A behavioural definition of free range is perhaps the more useful. Self harm.  Whereby a bird will chew upon its own flesh, often in the breast area. Unfortunately, as the area of mutilation becomes lacerated, nerve and tissue damage can result, causing increased discomfort, and hence the bird chews on itself even more. Although the breast area is the most commonly seen area affected by self-harm, some birds have been known to consume one or more of their own toes.

According to Ray Foot, Foot’s Eggs, Stourton Caundle, Dorset, the most effective measure of preventing self harm is ‘to give the birds good grass range’. ‘De-beaking’ exists to prevent this behaviour in birds not on free range, and the need or not for this can be seen as a litmus test for whether their environment is sufficiently free-range-like.

But are they free in any true sense? No. They are, quite definitively, not. The first entry of the Oxford English Dictionary for the word reads thus: ‘Free: Pronunciation:/fri:/adjective (freer /fri:ə/, freest /fri:st/) able to act or be done as one wishes; not under the control of another’

Darwin did not mean the survival of the fittest to eat. In a truly Darwinian sense there is no longer such a thing as a free range chicken, and now there never, ever can be.

Any idea of chicken volition may cause much mirth, after all why would they, if all the articles of Directive No 1274/91 are met, want to have to fend for themselves? Get out from under the cock and roam off?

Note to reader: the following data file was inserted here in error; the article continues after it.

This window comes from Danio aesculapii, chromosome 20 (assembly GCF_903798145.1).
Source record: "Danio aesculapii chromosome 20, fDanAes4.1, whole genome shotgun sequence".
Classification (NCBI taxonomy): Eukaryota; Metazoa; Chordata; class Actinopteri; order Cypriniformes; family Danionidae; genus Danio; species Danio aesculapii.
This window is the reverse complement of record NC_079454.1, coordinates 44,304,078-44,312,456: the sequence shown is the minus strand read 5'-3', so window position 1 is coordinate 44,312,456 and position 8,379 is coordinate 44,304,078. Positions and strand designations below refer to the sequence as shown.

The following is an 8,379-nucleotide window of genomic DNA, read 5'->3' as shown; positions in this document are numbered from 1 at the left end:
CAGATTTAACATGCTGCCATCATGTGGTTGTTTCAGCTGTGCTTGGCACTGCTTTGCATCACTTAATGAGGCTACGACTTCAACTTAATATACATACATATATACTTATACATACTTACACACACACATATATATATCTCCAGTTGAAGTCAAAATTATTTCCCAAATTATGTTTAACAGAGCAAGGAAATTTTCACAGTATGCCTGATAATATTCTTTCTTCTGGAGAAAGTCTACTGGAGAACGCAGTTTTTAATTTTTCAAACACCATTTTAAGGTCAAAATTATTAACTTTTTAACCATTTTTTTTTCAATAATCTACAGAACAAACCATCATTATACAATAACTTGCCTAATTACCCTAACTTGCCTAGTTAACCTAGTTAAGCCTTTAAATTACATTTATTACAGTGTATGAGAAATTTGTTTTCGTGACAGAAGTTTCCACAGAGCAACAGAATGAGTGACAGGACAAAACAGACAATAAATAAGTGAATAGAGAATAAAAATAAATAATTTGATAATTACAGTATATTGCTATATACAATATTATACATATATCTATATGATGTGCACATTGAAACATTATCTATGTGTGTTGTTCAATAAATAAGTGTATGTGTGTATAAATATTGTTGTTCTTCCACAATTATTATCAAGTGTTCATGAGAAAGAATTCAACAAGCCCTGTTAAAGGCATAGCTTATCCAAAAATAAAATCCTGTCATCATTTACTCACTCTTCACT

Poultry’s malcontents may face de beaking, but de bunking 7000 years of cultivation is not easy with a brain the size of a pea. It’s nigh on impossible with one the size of cantaloupe melon.

Anthropomorphist, moi?

Imagine the scene, way back when, when the first human to cook and eat such a bird took the first bite and announced “MMMmm tastes like chicken”.

Cavewomen were succubus. It’s their fault the penis is so darn ugly.

Male genital form tells us all we need to know of the antics of our female forebears. Large testicles, in a relative context, produce large volumes of semen, dislodging the seminal deposits in the vagina left by previous occupants. The large glans and prominent coronal ridge of the phallus scooping out rival sperm.  Men are adapted for sperm competition. Women for sperm selection.